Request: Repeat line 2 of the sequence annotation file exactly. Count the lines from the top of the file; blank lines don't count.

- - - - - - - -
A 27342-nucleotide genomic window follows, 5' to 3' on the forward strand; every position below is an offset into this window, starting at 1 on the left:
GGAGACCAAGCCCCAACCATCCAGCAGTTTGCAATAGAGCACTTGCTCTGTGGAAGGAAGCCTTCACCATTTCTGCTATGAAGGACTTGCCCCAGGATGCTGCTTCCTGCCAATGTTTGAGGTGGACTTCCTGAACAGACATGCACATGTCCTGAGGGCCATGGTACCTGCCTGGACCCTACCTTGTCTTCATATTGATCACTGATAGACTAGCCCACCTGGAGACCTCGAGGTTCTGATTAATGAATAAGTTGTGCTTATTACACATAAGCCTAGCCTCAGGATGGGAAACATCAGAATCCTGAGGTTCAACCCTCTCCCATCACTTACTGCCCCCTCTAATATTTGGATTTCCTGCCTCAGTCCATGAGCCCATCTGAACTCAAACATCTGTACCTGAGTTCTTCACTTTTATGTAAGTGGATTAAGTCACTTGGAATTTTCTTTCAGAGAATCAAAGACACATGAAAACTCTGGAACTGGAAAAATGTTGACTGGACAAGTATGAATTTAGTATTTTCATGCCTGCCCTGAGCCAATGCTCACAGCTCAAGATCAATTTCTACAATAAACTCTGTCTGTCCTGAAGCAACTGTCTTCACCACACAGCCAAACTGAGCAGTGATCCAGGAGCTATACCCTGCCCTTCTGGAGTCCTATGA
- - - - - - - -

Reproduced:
GGAGACCAAGCCCCAACCATCCAGCAGTTTGCAATAGAGCACTTGCTCTGTGGAAGGAAGCCTTCACCATTTCTGCTATGAAGGACTTGCCCCAGGATGCTGCTTCCTGCCAATGTTTGAGGTGGACTTCCTGAACAGACATGCACATGTCCTGAGGGCCATGGTACCTGCCTGGACCCTACCTTGTCTTCATATTGATCACTGATAGACTAGCCCACCTGGAGACCTCGAGGTTCTGATTAATGAATAAGTTGTGCTTATTACACATAAGCCTAGCCTCAGGATGGGAAACATCAGAATCCTGAGGTTCAACCCTCTCCCATCACTTACTGCCCCCTCTAATATTTGGATTTCCTGCCTCAGTCCATGAGCCCATCTGAACTCAAACATCTGTACCTGAGTTCTTCACTTTTATGTAAGTGGATTAAGTCACTTGGAATTTTCTTTCAGAGAATCAAAGACACATGAAAACTCTGGAACTGGAAAAATGTTGACTGGACAAGTATGAATTTAGTATTTTCATGCCTGCCCTGAGCCAATGCTCACAGCTCAAGATCAATTTCTACAATAAACTCTGTCTGTCCTGAAGCAACTGTCTTCACCACACAGCCAAACTGAGCAGTGATCCAGGAGCTATACCCTGCCCTTCTGGAGTCCTATGA